Chart exhibiting the light houses and light vessels on the coasts of Great Britain and Ireland; and also those on the N.W. coasts of Europe between Ushant and Bergen. London, 1863. C15 d.197

“Mad Jack’s” map

On days like this it is a real privilege to do my job.  This rather lovely manuscript map from around 1795 has been recently purchased to enrich our holdings of large scale parish maps and estate plans but a happy time was spent cataloguing it.

The map is of part of the parishes of Berwick and Alciston north west of Eastbourne in East Sussex showing the lands belonging to “Jn. Fuller Esq.” This gentleman known at the time as “Mad Jack” Fuller (although he preferred “Honest John” Fuller) inherited his estate, Rose Hill, from his uncle in 1777. It is lands attached to this estate, which is now Brightling Park, which feature on the map.

Unfortunately the surveyor is not known nonetheless it is a pretty thing with beautiful penmanship and little vignettes of people and items likely to be found on the land.  The little details are charming: the field gates are drawn in as is a view of the church and the compass rose is embellished with gilt. The lands belonging to “Mad Jack” are numbered to a key giving field names and acreages with the remaining parcels of land having their owners names and areas scribed on them. The scale of approximately 1:10,000 (6” to 1 mile) is large enough to show the area in reasonable detail. It was obviously a working document as you can see many later corrections and additions in pencil, as well as the surveyor’s grid.  The fact that it has been produced on parchment also point to the fact it was heavily used, as paper wouldn’t be up to the task.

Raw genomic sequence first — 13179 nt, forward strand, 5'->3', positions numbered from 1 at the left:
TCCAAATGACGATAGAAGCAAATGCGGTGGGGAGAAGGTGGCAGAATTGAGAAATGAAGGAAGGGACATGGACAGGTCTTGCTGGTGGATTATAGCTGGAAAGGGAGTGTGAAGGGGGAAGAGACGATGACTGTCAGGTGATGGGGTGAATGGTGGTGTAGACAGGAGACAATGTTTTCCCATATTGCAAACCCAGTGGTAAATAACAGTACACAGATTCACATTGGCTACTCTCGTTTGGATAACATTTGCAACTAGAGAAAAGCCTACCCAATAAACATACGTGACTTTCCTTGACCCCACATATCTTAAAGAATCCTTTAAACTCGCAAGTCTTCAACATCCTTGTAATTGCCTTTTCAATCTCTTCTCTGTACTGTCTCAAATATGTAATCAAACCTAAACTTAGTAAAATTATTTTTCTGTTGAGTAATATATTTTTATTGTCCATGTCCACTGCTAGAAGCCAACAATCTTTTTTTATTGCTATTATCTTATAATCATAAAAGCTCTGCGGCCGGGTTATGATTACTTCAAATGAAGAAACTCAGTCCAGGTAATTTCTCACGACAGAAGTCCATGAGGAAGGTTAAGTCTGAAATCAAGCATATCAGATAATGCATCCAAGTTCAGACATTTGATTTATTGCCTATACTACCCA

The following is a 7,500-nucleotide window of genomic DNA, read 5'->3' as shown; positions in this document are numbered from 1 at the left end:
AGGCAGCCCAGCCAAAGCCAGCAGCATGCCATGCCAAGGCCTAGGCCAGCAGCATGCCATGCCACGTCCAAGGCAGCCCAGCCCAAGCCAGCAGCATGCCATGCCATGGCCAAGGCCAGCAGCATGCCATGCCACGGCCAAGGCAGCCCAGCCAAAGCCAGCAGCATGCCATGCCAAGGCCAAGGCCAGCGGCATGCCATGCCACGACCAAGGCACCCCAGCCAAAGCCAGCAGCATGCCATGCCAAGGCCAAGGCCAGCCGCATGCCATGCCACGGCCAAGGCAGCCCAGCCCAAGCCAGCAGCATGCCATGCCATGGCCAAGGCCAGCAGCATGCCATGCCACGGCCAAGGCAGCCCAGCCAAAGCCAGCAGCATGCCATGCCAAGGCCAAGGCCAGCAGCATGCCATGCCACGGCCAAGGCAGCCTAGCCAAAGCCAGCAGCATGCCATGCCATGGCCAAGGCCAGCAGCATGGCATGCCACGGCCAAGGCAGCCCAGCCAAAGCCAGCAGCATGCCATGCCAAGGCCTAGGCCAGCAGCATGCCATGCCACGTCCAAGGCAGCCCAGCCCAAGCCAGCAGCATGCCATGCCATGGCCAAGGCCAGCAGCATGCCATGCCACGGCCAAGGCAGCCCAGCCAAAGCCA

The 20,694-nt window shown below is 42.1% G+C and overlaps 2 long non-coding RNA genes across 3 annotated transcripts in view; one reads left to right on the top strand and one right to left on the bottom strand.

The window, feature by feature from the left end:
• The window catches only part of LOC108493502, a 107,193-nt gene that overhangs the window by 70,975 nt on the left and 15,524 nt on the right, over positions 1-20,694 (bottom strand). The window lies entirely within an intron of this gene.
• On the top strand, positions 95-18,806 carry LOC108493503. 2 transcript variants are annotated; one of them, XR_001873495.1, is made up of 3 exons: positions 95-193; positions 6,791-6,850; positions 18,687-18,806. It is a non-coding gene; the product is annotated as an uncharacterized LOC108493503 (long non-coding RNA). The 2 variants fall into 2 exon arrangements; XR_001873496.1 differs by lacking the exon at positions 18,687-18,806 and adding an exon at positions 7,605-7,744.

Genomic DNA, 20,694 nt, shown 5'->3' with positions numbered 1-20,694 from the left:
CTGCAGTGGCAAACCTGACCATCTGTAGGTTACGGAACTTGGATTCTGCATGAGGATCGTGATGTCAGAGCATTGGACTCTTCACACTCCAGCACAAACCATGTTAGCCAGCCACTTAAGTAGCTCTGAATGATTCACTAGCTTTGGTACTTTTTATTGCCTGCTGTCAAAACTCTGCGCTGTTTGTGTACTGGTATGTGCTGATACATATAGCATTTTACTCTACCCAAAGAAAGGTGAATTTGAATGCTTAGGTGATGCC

John Fuller was born into a wealthy family of iron makers and politicians in Hampshire in 1757 and initially forged a career in a light infantry company in the Sussex Militia. He subsequently spent two spells in parliament as an MP, the first representing Southampton from 1780 to 1784 and then as member for Sussex from 1801 to 1812. A noted drunk, he was famous for his eccentricities and follies and even received permission to build a 20ft high pyramid as a tomb in the churchyard of St Thomas à Becket in Brightling. In later life he turned to philanthropy, supporting among others the young Michael Faraday and the Royal Institution. He died in April 1834 and was buried beneath his pyramid folly.

A survey of lands lying in ye parishes of Berwick and Alciston in the county of Sussex belonging to Jn. Fuller Esq. Rose Hill 

MS. C17:58 (114)